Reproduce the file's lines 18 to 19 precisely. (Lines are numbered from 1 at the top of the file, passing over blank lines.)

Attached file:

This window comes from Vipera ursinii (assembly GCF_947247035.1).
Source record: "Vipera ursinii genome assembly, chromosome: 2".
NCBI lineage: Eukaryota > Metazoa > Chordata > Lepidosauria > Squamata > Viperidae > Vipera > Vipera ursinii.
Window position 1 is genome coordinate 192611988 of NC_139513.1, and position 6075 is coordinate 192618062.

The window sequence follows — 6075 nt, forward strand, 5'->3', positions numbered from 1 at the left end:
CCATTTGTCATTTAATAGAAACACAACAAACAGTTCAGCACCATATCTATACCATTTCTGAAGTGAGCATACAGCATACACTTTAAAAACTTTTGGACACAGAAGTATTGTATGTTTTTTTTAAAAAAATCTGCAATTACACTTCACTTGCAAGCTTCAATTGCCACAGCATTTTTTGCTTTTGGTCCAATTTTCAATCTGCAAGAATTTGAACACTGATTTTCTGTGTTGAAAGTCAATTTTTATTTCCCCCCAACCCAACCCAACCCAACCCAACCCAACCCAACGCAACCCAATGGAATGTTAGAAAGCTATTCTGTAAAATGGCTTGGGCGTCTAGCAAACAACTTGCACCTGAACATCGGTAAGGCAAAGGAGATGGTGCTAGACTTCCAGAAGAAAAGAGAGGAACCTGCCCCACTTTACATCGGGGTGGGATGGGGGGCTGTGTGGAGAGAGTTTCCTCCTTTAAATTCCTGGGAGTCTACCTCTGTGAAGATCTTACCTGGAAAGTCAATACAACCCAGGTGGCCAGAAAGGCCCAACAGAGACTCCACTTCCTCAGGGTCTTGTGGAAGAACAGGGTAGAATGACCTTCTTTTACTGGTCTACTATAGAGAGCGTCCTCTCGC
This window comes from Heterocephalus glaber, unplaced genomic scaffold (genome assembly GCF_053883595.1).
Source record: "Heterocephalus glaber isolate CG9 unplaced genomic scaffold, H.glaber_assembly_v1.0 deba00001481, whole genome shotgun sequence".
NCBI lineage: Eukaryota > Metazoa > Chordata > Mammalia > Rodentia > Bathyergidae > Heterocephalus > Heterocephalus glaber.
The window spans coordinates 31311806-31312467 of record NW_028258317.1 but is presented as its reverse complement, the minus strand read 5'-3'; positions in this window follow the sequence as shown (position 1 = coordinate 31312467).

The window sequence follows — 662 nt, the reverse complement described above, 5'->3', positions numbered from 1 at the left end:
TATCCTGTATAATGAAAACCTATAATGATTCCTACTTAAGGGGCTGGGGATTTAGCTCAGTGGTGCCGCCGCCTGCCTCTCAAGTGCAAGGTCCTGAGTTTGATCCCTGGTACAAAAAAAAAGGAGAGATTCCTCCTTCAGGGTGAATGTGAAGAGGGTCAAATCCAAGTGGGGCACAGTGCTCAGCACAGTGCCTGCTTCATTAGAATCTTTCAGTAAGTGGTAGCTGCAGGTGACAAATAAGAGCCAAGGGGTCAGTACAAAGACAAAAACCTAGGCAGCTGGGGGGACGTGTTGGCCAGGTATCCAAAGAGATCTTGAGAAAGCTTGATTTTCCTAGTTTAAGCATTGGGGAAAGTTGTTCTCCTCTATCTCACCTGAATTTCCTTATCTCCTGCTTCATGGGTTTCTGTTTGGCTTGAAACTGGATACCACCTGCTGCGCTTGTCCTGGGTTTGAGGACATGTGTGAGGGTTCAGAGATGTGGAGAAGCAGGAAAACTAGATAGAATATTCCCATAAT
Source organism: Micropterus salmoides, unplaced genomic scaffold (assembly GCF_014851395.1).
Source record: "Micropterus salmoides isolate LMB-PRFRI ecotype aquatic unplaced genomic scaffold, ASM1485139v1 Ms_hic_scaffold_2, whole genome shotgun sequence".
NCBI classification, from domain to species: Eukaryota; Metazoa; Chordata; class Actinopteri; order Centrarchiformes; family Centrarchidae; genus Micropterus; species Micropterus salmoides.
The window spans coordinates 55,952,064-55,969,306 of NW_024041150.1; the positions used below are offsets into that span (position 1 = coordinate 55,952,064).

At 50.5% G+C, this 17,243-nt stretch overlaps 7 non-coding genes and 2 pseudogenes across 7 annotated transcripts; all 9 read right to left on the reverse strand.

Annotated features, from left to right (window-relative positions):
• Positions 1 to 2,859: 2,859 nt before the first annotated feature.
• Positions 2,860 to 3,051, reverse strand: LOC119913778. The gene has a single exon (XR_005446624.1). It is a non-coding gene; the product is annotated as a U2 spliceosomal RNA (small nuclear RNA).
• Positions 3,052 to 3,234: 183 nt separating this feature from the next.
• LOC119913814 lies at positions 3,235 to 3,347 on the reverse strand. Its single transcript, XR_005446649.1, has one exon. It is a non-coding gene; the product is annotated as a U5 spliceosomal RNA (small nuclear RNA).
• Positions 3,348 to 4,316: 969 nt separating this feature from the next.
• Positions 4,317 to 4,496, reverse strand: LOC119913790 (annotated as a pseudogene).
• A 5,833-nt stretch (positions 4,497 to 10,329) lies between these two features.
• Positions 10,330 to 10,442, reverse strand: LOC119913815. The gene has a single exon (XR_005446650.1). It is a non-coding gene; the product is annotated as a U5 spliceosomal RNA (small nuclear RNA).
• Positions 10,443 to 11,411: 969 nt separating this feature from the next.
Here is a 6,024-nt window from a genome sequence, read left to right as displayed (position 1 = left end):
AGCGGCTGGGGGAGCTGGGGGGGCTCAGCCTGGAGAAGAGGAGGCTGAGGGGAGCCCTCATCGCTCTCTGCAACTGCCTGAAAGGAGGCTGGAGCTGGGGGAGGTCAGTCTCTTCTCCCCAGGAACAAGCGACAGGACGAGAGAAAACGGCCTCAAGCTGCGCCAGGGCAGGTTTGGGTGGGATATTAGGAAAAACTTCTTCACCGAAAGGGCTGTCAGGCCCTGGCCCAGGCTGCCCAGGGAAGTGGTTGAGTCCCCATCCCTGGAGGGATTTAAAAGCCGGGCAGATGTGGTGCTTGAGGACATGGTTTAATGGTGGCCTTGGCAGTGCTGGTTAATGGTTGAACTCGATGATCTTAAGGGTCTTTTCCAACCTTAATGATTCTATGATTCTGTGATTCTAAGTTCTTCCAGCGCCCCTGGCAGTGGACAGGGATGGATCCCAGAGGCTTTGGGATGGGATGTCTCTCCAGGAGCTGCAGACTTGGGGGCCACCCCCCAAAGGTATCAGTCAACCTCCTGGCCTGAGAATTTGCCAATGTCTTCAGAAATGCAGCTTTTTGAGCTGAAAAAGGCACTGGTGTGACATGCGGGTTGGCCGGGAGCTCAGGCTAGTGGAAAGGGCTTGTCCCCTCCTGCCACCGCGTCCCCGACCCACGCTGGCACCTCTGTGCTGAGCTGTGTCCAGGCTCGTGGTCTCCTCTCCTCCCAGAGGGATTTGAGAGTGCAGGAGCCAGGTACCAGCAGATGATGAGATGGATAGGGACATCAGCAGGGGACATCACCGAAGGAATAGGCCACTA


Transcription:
Annotated features, from left to right (window-relative positions):
• Positions 1 to 2,859: 2,859 nt before the first annotated feature.